The Columbia Tribune: Shine a light on ninja riders
By ROBERT JOHNSON
Monday, December 7, 2009
There is a creature roaming the streets of Columbia that strikes fear into the hearts of motorists and responsible bicyclists alike — the “ninja rider.” Ninja riders are bicyclists who ride at night without lights and, like real ninjas, travel through our community barely visible. They are feared by motorists because drivers would hate to run over one and are feared by bicyclists because they promote the idea that cyclists are irresponsible.
One reason ninjas ride at night without lights might be ignorance of the law. Hardly anyone knows it is against the law to ride at night without lights. In fact, it is both state law and a city ordinance that bicycles ridden at night must be equipped with a white headlight in the front and a red rear reflector.
In the United States all bikes sold are required to have reflectors on the wheels and pedals and a reflector on the front and rear of the bicycle. It’s hard to know how many crashes this has prevented, but it might have convinced many bicyclists that their bike is already equipped to be ridden at night.
Actually, the standard reflectors on bicycles are not very effective and provide only a minimum of safety. These types of reflectors are designed to be viewed at various angles, which is what gives them their three-dimensional appearances. This design, although it had good intentions, also made them much less effective than a standard flat reflector because it greatly lowers their overall surface area. So while these tiny reflectors kind of work on a brand-new bicycle, they are quickly covered in dust or mud, which makes them useless.
Another reason ninjas do not use lights might be that they believe they don’t need them; they assume the lights are for bicyclists’ benefit so they can see the road better. Actually, the lights are so that cars can see the bicyclists.
Take a look at the graphic. A rear reflector might be effective here because the motorist is approaching directly behind the bicyclist, but car at the intersection, with a bicyclist approaching from the side, would not have its headlights shining on any of the reflectors. In these situations the only solution is for the bicyclist to have a powered, white headlight, which is why the law is written the way it is.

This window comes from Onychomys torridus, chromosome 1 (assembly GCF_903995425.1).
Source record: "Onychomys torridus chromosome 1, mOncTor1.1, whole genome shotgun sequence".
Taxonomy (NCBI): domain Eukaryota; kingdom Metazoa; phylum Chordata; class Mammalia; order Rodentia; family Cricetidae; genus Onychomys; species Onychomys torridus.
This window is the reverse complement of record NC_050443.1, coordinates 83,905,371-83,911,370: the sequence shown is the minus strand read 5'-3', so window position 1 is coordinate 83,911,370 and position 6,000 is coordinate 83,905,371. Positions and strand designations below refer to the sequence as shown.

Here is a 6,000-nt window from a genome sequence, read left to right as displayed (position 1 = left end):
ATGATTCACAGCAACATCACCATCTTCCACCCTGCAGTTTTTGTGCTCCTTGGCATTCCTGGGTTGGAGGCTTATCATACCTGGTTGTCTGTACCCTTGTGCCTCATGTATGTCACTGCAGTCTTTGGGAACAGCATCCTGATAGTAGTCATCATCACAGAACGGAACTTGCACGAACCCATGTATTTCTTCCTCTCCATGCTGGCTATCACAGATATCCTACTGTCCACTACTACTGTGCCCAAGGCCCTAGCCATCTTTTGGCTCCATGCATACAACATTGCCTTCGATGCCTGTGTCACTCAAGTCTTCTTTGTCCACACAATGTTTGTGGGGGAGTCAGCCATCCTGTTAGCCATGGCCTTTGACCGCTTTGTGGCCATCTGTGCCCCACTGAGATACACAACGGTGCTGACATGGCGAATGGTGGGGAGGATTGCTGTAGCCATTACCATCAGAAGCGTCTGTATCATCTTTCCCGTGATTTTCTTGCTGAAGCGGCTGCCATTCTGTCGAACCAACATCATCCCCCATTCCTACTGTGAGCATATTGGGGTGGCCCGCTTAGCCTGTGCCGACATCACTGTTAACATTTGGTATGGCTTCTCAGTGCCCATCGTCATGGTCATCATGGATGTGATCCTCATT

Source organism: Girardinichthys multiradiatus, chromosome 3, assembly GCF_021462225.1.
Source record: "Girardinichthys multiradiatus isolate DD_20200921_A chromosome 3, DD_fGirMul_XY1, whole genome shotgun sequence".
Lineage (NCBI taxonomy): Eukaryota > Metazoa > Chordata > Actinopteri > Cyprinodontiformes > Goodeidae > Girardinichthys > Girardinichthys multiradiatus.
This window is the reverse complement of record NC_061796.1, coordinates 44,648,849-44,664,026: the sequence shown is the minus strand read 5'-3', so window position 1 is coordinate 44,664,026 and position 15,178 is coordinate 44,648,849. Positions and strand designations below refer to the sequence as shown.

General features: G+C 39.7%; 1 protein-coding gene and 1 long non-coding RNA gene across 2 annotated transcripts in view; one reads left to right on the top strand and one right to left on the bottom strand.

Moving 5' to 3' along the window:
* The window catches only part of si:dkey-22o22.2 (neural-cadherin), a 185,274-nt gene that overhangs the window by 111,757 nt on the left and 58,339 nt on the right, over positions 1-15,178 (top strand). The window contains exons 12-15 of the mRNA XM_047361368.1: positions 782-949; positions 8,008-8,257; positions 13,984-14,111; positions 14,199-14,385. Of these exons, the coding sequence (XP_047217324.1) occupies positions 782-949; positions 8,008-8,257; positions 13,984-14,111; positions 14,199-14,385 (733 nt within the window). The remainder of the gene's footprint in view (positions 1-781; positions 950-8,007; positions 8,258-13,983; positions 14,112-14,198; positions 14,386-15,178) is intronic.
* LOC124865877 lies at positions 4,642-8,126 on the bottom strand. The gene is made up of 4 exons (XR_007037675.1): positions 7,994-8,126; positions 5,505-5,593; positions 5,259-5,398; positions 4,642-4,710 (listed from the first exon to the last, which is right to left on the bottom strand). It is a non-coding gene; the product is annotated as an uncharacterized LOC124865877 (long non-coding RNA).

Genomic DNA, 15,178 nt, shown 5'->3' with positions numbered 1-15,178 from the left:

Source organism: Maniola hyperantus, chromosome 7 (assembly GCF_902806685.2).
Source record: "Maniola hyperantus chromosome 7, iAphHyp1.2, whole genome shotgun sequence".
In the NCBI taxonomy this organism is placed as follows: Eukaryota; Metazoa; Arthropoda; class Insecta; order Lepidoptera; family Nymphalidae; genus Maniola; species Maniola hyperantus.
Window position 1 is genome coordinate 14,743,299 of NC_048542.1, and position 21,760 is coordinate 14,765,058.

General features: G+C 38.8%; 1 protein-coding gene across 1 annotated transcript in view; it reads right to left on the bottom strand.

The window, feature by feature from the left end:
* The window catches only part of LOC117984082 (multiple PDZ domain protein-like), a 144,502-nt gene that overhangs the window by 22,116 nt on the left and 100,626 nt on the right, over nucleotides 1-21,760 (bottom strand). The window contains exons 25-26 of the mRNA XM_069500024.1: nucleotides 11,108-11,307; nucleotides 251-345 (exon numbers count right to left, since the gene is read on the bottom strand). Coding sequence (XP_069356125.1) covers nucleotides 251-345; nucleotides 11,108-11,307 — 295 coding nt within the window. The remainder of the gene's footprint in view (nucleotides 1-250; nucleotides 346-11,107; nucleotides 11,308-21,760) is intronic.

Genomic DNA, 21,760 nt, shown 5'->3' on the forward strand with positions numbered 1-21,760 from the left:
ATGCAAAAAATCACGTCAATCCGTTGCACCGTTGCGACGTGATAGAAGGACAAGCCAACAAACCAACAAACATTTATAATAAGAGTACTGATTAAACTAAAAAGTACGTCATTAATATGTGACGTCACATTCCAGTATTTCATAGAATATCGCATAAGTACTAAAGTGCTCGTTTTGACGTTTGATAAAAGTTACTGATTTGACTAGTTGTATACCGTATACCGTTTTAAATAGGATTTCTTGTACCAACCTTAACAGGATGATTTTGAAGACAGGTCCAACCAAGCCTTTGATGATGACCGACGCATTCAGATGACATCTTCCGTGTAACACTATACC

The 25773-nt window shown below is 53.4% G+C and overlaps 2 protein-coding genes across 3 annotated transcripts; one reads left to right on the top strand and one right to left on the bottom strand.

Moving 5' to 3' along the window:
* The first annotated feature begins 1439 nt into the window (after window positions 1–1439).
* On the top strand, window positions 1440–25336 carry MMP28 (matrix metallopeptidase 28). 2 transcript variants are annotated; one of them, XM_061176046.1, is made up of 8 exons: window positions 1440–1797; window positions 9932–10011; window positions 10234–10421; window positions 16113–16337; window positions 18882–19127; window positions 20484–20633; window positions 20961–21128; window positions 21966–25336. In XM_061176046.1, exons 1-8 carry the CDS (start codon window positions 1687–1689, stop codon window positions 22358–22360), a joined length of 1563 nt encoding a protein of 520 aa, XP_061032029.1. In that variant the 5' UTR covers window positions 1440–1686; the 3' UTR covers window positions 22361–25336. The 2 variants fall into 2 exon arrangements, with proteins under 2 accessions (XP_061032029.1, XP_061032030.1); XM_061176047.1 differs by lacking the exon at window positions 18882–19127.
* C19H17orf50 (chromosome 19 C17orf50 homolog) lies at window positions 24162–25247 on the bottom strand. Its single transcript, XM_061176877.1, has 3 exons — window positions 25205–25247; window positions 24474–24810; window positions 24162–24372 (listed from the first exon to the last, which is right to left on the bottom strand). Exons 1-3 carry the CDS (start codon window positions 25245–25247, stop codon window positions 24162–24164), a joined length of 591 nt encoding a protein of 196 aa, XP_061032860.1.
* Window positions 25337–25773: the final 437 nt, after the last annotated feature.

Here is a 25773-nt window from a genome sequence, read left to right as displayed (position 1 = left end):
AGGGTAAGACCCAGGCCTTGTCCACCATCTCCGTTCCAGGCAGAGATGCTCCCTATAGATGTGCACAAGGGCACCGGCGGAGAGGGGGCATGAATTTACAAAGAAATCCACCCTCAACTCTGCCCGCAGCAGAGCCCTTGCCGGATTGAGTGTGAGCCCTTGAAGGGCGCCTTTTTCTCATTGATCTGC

Although legally bicyclists are required only to have a headlight on their bicycles in addition to reflectors, it is a good idea to have a powered taillight anyway. Modern bicycle lights can be fairly inexpensive, long-lasting, weatherproof and lightweight. They greatly increase the visibility of a bike rider, creating a safer situation.
So what is the solution? Enforcement, education and equipment. Let’s shrink the numbers of ninjas roaming Columbia’s streets and replace them with knowledgeable, safe, predictable and equipped bicyclists. We can do this by continuing to encourage the police department to pull over and warn or ticket bicyclists who are riding at night without lights. Our education courses and articles like this will hopefully encourage change. Finally, programs like “Bike Bright/Use a Light” and Columbia Bicycle Club’s free light program all work to make lights possible for everyone, no matter their income level. Although it is not likely for Columbia to be completely ninja-free, it is certainly possible to bring some of them into the light.